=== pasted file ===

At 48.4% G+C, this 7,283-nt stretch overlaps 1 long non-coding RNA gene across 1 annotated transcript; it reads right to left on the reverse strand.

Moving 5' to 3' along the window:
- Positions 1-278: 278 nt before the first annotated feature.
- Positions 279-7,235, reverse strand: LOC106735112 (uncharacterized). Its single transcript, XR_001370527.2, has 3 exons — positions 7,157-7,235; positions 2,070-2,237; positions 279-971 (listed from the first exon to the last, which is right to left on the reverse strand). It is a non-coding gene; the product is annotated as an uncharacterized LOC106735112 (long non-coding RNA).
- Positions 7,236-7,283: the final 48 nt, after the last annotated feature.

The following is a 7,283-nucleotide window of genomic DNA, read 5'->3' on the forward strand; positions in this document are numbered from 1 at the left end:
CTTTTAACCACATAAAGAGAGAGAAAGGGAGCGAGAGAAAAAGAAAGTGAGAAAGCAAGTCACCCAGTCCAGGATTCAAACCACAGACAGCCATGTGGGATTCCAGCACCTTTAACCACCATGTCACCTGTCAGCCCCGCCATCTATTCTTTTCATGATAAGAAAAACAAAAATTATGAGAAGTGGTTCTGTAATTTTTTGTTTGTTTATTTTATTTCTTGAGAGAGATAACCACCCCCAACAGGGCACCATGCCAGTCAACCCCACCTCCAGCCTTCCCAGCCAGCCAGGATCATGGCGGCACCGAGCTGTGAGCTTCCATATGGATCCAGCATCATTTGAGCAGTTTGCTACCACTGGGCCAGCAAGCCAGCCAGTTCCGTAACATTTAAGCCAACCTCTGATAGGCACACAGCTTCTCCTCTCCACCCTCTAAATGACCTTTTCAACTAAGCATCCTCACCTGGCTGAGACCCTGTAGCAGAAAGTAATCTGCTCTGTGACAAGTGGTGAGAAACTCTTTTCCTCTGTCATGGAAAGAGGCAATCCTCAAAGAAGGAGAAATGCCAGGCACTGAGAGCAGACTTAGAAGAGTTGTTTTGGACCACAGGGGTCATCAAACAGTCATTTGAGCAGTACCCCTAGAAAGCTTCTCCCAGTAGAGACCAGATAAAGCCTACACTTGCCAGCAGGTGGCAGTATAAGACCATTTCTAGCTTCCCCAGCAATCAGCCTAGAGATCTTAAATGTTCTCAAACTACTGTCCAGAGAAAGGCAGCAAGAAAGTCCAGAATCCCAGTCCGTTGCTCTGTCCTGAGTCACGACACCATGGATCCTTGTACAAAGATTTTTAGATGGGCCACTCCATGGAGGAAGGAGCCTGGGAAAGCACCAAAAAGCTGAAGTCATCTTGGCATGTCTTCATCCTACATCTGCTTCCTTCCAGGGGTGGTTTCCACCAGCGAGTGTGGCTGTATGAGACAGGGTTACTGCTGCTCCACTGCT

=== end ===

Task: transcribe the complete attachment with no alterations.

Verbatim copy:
At 48.4% G+C, this 7,283-nt stretch overlaps 1 long non-coding RNA gene across 1 annotated transcript; it reads right to left on the reverse strand.

Moving 5' to 3' along the window:
- Positions 1-278: 278 nt before the first annotated feature.
- Positions 279-7,235, reverse strand: LOC106735112 (uncharacterized). Its single transcript, XR_001370527.2, has 3 exons — positions 7,157-7,235; positions 2,070-2,237; positions 279-971 (listed from the first exon to the last, which is right to left on the reverse strand). It is a non-coding gene; the product is annotated as an uncharacterized LOC106735112 (long non-coding RNA).
- Positions 7,236-7,283: the final 48 nt, after the last annotated feature.

The following is a 7,283-nucleotide window of genomic DNA, read 5'->3' on the forward strand; positions in this document are numbered from 1 at the left end:
CTTTTAACCACATAAAGAGAGAGAAAGGGAGCGAGAGAAAAAGAAAGTGAGAAAGCAAGTCACCCAGTCCAGGATTCAAACCACAGACAGCCATGTGGGATTCCAGCACCTTTAACCACCATGTCACCTGTCAGCCCCGCCATCTATTCTTTTCATGATAAGAAAAACAAAAATTATGAGAAGTGGTTCTGTAATTTTTTGTTTGTTTATTTTATTTCTTGAGAGAGATAACCACCCCCAACAGGGCACCATGCCAGTCAACCCCACCTCCAGCCTTCCCAGCCAGCCAGGATCATGGCGGCACCGAGCTGTGAGCTTCCATATGGATCCAGCATCATTTGAGCAGTTTGCTACCACTGGGCCAGCAAGCCAGCCAGTTCCGTAACATTTAAGCCAACCTCTGATAGGCACACAGCTTCTCCTCTCCACCCTCTAAATGACCTTTTCAACTAAGCATCCTCACCTGGCTGAGACCCTGTAGCAGAAAGTAATCTGCTCTGTGACAAGTGGTGAGAAACTCTTTTCCTCTGTCATGGAAAGAGGCAATCCTCAAAGAAGGAGAAATGCCAGGCACTGAGAGCAGACTTAGAAGAGTTGTTTTGGACCACAGGGGTCATCAAACAGTCATTTGAGCAGTACCCCTAGAAAGCTTCTCCCAGTAGAGACCAGATAAAGCCTACACTTGCCAGCAGGTGGCAGTATAAGACCATTTCTAGCTTCCCCAGCAATCAGCCTAGAGATCTTAAATGTTCTCAAACTACTGTCCAGAGAAAGGCAGCAAGAAAGTCCAGAATCCCAGTCCGTTGCTCTGTCCTGAGTCACGACACCATGGATCCTTGTACAAAGATTTTTAGATGGGCCACTCCATGGAGGAAGGAGCCTGGGAAAGCACCAAAAAGCTGAAGTCATCTTGGCATGTCTTCATCCTACATCTGCTTCCTTCCAGGGGTGGTTTCCACCAGCGAGTGTGGCTGTATGAGACAGGGTTACTGCTGCTCCACTGCT